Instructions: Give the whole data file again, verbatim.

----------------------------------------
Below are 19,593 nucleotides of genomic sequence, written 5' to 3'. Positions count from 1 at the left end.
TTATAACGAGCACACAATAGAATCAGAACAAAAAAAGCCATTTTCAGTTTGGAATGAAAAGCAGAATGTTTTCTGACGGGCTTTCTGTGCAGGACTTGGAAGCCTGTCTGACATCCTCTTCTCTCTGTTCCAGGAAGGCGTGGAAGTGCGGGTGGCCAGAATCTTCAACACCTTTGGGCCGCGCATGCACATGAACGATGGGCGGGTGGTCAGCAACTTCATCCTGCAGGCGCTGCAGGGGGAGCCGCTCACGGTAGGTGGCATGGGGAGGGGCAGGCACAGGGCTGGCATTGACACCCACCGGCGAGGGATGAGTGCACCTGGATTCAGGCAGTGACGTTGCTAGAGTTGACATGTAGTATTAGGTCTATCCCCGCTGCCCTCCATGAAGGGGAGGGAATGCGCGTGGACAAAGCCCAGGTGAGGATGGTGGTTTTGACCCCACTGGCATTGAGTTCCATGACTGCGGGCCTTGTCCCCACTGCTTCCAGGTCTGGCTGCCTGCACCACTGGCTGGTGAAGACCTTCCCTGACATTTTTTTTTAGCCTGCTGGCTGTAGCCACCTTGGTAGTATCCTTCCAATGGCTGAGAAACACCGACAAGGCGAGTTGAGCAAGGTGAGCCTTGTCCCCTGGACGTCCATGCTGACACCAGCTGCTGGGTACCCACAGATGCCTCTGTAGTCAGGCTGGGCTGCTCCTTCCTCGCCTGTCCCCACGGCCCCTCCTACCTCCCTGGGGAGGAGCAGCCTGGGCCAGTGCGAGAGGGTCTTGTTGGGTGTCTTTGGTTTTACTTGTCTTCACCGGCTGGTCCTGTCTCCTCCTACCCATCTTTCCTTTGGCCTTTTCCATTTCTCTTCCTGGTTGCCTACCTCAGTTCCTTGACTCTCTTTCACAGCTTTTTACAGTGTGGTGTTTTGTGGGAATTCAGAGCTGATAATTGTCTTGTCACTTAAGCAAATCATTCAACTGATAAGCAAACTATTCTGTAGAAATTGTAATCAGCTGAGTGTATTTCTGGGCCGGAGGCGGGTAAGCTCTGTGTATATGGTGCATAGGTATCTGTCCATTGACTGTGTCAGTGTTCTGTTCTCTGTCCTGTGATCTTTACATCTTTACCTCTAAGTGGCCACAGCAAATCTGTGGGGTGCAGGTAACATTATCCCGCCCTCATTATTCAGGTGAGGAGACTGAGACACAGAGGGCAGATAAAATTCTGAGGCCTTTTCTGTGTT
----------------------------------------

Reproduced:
Below are 19,593 nucleotides of genomic sequence, written 5' to 3'. Positions count from 1 at the left end.
TTATAACGAGCACACAATAGAATCAGAACAAAAAAAGCCATTTTCAGTTTGGAATGAAAAGCAGAATGTTTTCTGACGGGCTTTCTGTGCAGGACTTGGAAGCCTGTCTGACATCCTCTTCTCTCTGTTCCAGGAAGGCGTGGAAGTGCGGGTGGCCAGAATCTTCAACACCTTTGGGCCGCGCATGCACATGAACGATGGGCGGGTGGTCAGCAACTTCATCCTGCAGGCGCTGCAGGGGGAGCCGCTCACGGTAGGTGGCATGGGGAGGGGCAGGCACAGGGCTGGCATTGACACCCACCGGCGAGGGATGAGTGCACCTGGATTCAGGCAGTGACGTTGCTAGAGTTGACATGTAGTATTAGGTCTATCCCCGCTGCCCTCCATGAAGGGGAGGGAATGCGCGTGGACAAAGCCCAGGTGAGGATGGTGGTTTTGACCCCACTGGCATTGAGTTCCATGACTGCGGGCCTTGTCCCCACTGCTTCCAGGTCTGGCTGCCTGCACCACTGGCTGGTGAAGACCTTCCCTGACATTTTTTTTTAGCCTGCTGGCTGTAGCCACCTTGGTAGTATCCTTCCAATGGCTGAGAAACACCGACAAGGCGAGTTGAGCAAGGTGAGCCTTGTCCCCTGGACGTCCATGCTGACACCAGCTGCTGGGTACCCACAGATGCCTCTGTAGTCAGGCTGGGCTGCTCCTTCCTCGCCTGTCCCCACGGCCCCTCCTACCTCCCTGGGGAGGAGCAGCCTGGGCCAGTGCGAGAGGGTCTTGTTGGGTGTCTTTGGTTTTACTTGTCTTCACCGGCTGGTCCTGTCTCCTCCTACCCATCTTTCCTTTGGCCTTTTCCATTTCTCTTCCTGGTTGCCTACCTCAGTTCCTTGACTCTCTTTCACAGCTTTTTACAGTGTGGTGTTTTGTGGGAATTCAGAGCTGATAATTGTCTTGTCACTTAAGCAAATCATTCAACTGATAAGCAAACTATTCTGTAGAAATTGTAATCAGCTGAGTGTATTTCTGGGCCGGAGGCGGGTAAGCTCTGTGTATATGGTGCATAGGTATCTGTCCATTGACTGTGTCAGTGTTCTGTTCTCTGTCCTGTGATCTTTACATCTTTACCTCTAAGTGGCCACAGCAAATCTGTGGGGTGCAGGTAACATTATCCCGCCCTCATTATTCAGGTGAGGAGACTGAGACACAGAGGGCAGATAAAATTCTGAGGCCTTTTCTGTGTT